The Countess of Earl James was Mary, daughter and heiress of Sir William Morley, K.B., of Halnaker, in the county of Sussex, born 8th September. By his marriage the Earl of Derby succeeded to an ample estate ; and had issue an only son, William, Lord Strange, born 31st January, 1709, but died 4th March following, from inoculation for small-pox.
Earl James died at Knowsley, on the 1st of February, 1735-6, in the seventy-second year of his age, and was buried in the family vault at Ormskirk. His Countess survived him till the year 1752, when she died at Chichester on the 20th of February, and was interred at Boxgrove.
On the death of Earl James without male issue, the male descendants of Thomas, the second Earl of Derby, eldest son of George Lord Stanley and Strange, eldest son of Thomas, the second Lord Stanley and first Earl of Derby of his family (created earl by Henry VII., the son of Margaret of Lancaster, Countess of Richmond and Derby) became extinct; and the barony of Strange and the sovereignty of the Isle of Man* being claimed by, now passed to the heir general, James Murray, second Duke of Athol, the maternal great grandson of James, seventh Earl of Derby, his grandmother being the Lady Amelia-Anna-Sophia Stanley, the fourth and youngest daughter of James the seventh Earl, who married John Murray, second Earl of Athol, whose descendant, James Murray, second Duke of Athol, now became, by the extinction of the descendants of all the other children, the sole heir of his great grandfather, James, seventh Earl of Derby ; but the title and honours of the earidom of Derby devolved upon the next male heir, Sir Edward Stanley, Bart., of Bickerstaffe.
In 1765, an act of Parliament was passed for the purchasing of the Isleof Man by a contract between the Lords of the Admiralty and the third Duke and Duchess of Athol ; and the sum of £70,000 was paid for all the interest and privileges of the island ; reserving, however, to the Athol family the landed property, with all their"rights in and over the soil, with courts baron, rents, services, and other privileges, together with the patronage of the bishopric,f and other ecclesiastical benefices in the island, on payment of £101 15s. 11d. per annum, and rendering two falcons to the succeeding kings and queens of England, on the days of their respective coronations; but, in 1806, the sovereignty of the island was sold by John, the fourth Duke of Athol, to the English government for the British Crown ; and, in 1826, on receiving from the English government the further sum of £416,000, all remaining reserved privileges were surrendered by the Duke of Athol.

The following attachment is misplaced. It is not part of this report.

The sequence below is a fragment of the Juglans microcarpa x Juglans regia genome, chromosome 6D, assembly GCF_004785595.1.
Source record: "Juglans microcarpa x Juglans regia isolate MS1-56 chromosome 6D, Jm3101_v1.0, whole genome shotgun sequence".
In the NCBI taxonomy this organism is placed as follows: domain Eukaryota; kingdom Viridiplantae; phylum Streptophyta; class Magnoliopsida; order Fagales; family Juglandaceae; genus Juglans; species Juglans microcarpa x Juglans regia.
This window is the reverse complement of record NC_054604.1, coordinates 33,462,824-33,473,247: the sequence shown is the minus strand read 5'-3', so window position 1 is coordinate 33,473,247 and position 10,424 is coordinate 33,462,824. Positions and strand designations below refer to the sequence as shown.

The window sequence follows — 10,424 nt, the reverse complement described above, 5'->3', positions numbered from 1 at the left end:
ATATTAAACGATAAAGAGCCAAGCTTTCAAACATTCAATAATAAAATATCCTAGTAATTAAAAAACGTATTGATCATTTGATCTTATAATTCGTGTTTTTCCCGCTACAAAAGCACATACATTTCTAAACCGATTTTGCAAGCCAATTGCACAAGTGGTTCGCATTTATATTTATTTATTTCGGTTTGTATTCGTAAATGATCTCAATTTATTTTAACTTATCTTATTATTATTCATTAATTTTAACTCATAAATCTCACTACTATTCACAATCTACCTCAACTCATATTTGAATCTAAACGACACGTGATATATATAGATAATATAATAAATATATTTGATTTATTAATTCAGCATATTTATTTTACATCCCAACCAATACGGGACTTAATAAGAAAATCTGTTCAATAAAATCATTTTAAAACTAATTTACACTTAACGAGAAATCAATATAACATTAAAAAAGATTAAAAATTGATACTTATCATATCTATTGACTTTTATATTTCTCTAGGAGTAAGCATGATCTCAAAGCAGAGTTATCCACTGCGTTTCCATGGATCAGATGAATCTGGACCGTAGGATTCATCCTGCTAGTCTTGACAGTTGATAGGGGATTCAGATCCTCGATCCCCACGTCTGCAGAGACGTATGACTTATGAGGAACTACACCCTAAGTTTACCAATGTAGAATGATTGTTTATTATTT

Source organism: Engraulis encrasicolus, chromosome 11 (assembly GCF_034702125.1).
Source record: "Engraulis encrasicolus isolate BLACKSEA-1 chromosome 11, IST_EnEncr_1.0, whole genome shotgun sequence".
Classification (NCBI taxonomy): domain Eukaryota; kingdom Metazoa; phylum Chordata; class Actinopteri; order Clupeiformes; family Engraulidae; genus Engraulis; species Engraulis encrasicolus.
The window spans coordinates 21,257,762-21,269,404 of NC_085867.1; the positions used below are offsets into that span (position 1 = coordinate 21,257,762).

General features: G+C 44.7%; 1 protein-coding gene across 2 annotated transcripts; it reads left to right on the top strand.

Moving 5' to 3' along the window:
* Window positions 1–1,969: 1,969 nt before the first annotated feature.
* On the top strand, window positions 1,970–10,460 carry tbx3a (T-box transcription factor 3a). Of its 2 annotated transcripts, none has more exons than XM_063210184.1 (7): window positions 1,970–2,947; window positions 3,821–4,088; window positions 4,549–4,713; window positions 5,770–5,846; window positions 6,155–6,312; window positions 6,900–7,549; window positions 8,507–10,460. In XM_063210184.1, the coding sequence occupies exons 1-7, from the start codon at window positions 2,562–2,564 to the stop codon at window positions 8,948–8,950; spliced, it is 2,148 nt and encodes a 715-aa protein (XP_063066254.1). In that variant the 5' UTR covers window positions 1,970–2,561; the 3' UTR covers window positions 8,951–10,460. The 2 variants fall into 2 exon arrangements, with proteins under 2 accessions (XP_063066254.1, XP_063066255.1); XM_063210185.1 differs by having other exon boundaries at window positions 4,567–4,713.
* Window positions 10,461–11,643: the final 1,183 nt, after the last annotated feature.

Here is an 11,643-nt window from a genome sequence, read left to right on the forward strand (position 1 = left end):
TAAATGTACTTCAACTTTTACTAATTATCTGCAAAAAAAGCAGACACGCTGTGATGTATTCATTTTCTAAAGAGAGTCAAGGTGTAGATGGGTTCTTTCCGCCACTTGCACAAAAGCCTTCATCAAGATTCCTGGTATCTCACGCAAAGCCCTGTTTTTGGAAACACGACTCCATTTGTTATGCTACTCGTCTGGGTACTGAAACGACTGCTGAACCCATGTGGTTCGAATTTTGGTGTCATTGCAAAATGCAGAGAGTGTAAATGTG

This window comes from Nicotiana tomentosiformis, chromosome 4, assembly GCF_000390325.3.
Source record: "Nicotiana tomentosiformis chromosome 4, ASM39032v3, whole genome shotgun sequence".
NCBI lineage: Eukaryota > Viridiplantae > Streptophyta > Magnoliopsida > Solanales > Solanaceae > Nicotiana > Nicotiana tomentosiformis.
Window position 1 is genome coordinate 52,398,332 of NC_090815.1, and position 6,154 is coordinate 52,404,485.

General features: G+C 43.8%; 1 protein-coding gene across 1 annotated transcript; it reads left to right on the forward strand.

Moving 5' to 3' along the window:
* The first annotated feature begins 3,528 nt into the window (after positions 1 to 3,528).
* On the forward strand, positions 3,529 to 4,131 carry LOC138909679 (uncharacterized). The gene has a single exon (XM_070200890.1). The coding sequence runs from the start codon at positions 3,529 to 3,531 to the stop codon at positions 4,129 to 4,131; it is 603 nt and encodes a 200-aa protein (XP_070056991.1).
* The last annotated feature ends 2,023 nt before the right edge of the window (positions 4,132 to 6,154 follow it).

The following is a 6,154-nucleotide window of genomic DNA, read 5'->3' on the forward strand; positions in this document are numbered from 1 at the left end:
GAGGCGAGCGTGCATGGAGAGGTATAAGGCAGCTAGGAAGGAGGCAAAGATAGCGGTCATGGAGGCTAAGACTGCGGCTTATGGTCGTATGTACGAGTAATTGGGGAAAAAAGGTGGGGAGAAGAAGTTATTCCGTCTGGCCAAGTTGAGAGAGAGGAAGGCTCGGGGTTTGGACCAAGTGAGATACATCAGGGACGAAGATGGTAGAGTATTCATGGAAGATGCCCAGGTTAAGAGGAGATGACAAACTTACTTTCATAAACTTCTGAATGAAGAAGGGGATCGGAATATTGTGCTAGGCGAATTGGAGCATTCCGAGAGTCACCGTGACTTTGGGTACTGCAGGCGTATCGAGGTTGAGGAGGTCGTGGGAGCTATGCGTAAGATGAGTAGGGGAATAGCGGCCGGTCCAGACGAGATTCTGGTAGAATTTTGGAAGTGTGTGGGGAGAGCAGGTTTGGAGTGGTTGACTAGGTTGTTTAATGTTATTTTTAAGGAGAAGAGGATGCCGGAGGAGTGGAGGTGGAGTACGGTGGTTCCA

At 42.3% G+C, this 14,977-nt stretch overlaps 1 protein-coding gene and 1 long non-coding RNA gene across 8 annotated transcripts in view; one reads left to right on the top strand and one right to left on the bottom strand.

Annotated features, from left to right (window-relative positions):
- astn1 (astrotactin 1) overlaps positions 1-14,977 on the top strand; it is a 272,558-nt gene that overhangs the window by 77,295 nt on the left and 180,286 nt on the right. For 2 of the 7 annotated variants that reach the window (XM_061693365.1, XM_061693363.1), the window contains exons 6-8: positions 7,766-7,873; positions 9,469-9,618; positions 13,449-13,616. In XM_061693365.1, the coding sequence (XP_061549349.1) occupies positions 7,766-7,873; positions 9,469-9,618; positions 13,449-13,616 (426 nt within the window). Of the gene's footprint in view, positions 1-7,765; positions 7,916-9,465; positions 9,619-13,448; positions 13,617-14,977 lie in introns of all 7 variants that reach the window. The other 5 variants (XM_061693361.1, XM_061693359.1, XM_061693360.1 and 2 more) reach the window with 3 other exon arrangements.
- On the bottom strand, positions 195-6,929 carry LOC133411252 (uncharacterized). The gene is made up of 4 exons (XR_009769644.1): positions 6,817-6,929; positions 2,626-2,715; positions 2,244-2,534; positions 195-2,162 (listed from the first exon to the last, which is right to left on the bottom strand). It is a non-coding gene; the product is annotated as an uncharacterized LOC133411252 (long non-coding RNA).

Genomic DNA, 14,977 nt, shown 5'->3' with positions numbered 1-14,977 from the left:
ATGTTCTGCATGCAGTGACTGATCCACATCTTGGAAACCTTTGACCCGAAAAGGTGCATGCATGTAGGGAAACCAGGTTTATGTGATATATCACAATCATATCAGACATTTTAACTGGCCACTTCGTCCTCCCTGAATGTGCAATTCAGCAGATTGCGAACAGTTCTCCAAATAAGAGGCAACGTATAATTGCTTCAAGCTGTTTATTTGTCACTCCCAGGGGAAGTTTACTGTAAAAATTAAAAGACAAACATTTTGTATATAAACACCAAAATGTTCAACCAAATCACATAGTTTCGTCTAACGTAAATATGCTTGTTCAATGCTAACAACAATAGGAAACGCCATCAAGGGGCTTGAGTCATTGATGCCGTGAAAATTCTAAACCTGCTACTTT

1 The Ashburnhams (so denominated from the town of that name in Sussex, formerly written Esseburnham) are, according to Fuller, " a family of stupendous antiquity, wherein the eminence hath equalled the antiquity, having been barons temp. Henry III. ;" and Francis Thynn, Esq., in his catalogue of Lord Wardens of the Cinque Ports, and Constables of Dover Castle, thus mentions one of the early progenitors : " Bertram Ashburnham, a baron of Kent, was constable of Dover Castle, A.D. 1066 ; which Bertram was beheaded by William the Conqueror because he did so valiantly defend the same against the Duke of Normandy."
2 At page 22, it will be found that the acquisition of the Isle of Man by the Stanleys dates from Henry IV., who, according to an ancient historical Manx ballad, said to Sir John Stanley
" Because thou hast served me well.
And gained booty for me and thyself,
Take to thy portion the Isle of Man,
To be for thee and thine for ever."